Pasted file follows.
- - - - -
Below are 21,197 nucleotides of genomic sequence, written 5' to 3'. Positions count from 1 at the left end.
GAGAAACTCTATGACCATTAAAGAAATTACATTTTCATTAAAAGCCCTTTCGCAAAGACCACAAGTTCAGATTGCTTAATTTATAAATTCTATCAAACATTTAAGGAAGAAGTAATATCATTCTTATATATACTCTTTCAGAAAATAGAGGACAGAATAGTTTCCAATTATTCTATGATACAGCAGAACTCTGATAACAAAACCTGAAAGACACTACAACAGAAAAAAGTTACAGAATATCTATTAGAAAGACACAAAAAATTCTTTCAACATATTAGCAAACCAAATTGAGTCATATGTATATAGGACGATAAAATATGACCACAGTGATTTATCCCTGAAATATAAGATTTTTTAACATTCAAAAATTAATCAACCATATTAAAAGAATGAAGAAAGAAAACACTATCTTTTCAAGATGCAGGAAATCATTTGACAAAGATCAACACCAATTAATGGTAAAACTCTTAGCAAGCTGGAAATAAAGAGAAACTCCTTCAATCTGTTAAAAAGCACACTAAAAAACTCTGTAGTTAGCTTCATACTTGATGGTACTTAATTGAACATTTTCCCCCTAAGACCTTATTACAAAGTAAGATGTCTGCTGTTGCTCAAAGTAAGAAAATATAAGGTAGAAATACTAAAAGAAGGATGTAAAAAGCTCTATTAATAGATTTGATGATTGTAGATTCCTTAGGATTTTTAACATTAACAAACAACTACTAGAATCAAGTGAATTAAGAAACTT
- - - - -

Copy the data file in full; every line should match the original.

Below are 21,197 nucleotides of genomic sequence, written 5' to 3'. Positions count from 1 at the left end.
GAGAAACTCTATGACCATTAAAGAAATTACATTTTCATTAAAAGCCCTTTCGCAAAGACCACAAGTTCAGATTGCTTAATTTATAAATTCTATCAAACATTTAAGGAAGAAGTAATATCATTCTTATATATACTCTTTCAGAAAATAGAGGACAGAATAGTTTCCAATTATTCTATGATACAGCAGAACTCTGATAACAAAACCTGAAAGACACTACAACAGAAAAAAGTTACAGAATATCTATTAGAAAGACACAAAAAATTCTTTCAACATATTAGCAAACCAAATTGAGTCATATGTATATAGGACGATAAAATATGACCACAGTGATTTATCCCTGAAATATAAGATTTTTTAACATTCAAAAATTAATCAACCATATTAAAAGAATGAAGAAAGAAAACACTATCTTTTCAAGATGCAGGAAATCATTTGACAAAGATCAACACCAATTAATGGTAAAACTCTTAGCAAGCTGGAAATAAAGAGAAACTCCTTCAATCTGTTAAAAAGCACACTAAAAAACTCTGTAGTTAGCTTCATACTTGATGGTACTTAATTGAACATTTTCCCCCTAAGACCTTATTACAAAGTAAGATGTCTGCTGTTGCTCAAAGTAAGAAAATATAAGGTAGAAATACTAAAAGAAGGATGTAAAAAGCTCTATTAATAGATTTGATGATTGTAGATTCCTTAGGATTTTTAACATTAACAAACAACTACTAGAATCAAGTGAATTAAGAAACTT